Why you should sell your 30-year-old players


As Football Manager players, we have all been there, haven’t we, one of your star players is getting older and creeping towards the dreaded 30 years of age. Do we hold on to the player and hope he can defy logic, or do we cash in?

At what stage do I sell players?

This is down to how you want to play your game. Personally, I have a habit of selling my players when they get to their late 20s and early 30s. The reason is simple, many players’ attributes start to wane at that stage of an FM player’s career.

That pacey forward that once destroyed opposition defences is slowly, literally, on the decline. He maybe cannot have the same effect on games that he did in his prime and needs selling for the good of your team.

You may have a midfield general that even in his early-30s, is starting to show signs of wear and tear. He is picking up more injuries and is not available for key games. These little details can mean the difference between success and failure of any FM save.

Having a promising replacement lined up

wonderkid fm 21

While the players approach the end of their prime, in some cases, not all, it is vital to have replacements lined up. If you can sign a host of wonderkids and loan them out to gain vital experience elsewhere, then you are onto a winner.

This is where your scouting is critical to replacing your star gems. If you can snap up that promising Brazilian wonderkid, then that will negate the blow of losing an ageing star striker. Loan the youngster out until you are ready to hit the trigger on selling your former hero, as the only way a wonderkid reaches their true potential is by playing games.

They gain more by playing regular first-team football at a decent level than they would be getting the odd ten minutes off the bench or starting a handful of first-team games for your team.

If developed correctly, a wonderkid can come in and can be even more exciting than your trusted older players. These wonderkids will be the staple of your team for years to come, especially if you can integrate several at once and have them gain an excellent understanding.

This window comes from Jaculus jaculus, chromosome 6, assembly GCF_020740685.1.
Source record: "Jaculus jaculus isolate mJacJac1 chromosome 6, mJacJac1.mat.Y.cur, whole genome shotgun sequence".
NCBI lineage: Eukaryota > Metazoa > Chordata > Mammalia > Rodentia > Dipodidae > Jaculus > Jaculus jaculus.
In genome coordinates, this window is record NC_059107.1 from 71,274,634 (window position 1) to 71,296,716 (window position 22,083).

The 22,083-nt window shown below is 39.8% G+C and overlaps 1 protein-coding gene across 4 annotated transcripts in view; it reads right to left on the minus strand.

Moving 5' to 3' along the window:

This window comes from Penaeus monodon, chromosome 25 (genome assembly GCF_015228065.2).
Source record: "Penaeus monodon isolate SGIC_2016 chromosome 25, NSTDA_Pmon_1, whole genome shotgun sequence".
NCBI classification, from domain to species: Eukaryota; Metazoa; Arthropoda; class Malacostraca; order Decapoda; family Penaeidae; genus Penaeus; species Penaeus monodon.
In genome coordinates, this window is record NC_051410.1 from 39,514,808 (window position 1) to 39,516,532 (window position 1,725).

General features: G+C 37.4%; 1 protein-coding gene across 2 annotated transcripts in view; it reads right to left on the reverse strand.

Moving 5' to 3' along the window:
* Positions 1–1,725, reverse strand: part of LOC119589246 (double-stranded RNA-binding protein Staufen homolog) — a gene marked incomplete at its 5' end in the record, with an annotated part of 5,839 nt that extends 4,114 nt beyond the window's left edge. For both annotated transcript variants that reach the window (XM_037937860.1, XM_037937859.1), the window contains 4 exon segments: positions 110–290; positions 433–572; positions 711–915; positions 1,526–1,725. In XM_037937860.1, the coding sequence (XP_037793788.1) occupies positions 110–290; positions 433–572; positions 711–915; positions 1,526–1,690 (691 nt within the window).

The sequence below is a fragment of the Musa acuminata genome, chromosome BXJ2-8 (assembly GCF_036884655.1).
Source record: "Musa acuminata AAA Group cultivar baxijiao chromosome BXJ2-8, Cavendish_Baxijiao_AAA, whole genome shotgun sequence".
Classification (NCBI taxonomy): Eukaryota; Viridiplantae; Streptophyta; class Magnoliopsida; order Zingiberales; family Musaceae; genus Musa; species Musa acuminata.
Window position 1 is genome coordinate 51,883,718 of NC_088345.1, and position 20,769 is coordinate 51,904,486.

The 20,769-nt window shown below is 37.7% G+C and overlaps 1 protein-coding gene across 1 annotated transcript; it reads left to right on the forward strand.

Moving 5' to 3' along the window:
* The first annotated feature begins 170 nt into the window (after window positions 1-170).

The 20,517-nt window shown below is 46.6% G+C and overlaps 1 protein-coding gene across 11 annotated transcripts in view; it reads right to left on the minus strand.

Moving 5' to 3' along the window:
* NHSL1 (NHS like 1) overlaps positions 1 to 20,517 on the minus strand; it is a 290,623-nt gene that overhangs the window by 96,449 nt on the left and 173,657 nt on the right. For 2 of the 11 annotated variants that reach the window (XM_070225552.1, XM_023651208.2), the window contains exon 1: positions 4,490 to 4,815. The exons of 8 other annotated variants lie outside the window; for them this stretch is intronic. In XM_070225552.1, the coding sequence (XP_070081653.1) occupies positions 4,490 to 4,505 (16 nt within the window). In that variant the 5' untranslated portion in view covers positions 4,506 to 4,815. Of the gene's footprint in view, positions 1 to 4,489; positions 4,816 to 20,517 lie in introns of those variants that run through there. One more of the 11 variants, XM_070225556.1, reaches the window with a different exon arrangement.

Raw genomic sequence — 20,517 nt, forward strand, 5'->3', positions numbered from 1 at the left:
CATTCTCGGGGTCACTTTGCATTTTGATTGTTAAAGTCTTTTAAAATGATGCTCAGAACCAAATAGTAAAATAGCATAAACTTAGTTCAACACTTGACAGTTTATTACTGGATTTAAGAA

You still need experienced players

well balanced squad

While there is a temptation to cash in on your players to recoup a fee when they are on the decline, it is essential you get a good balance in your team. In my experience, it isn’t easy to have a team full of wonderkids and not just from a financial viewpoint either.

The problem is that you need leadership and experience in your FM team, like in real football. Your young players often learn from their older colleagues, even picking up traits that can improve them immensely and add a similar skillset to your team when their mentor leaves your club. It can bring a sense of continuity, which is vital when you are talking about familiarity with tactics.

If you can integrate some wonderkids into your team in their early 20s after a few seasons on loan elsewhere, then in their mid-20s, they become your team leaders and can help your next generation of wonderkids to fulfil their potential and become stars.

Your team needs to keep evolving, and replacing the older players with fresh young, hungry players is often the key to building empires at clubs (Think Sir Alex Ferguson at Manchester United).

It’s your game you decide how to play it

The key for me is that everybody plays Football Manager in their own way. Some players may keep their star players into their 30s and allow them to retire at their club, while some, like me, may well want to recoup a fee to reinvest in the next new shiny train off the station.

It is all about personal preference when it comes to Football Manager, and that is probably why we all love the game so much. That may be why the game is still going strong over three decades after its launch in its initial guise of Championship Manager in 1992.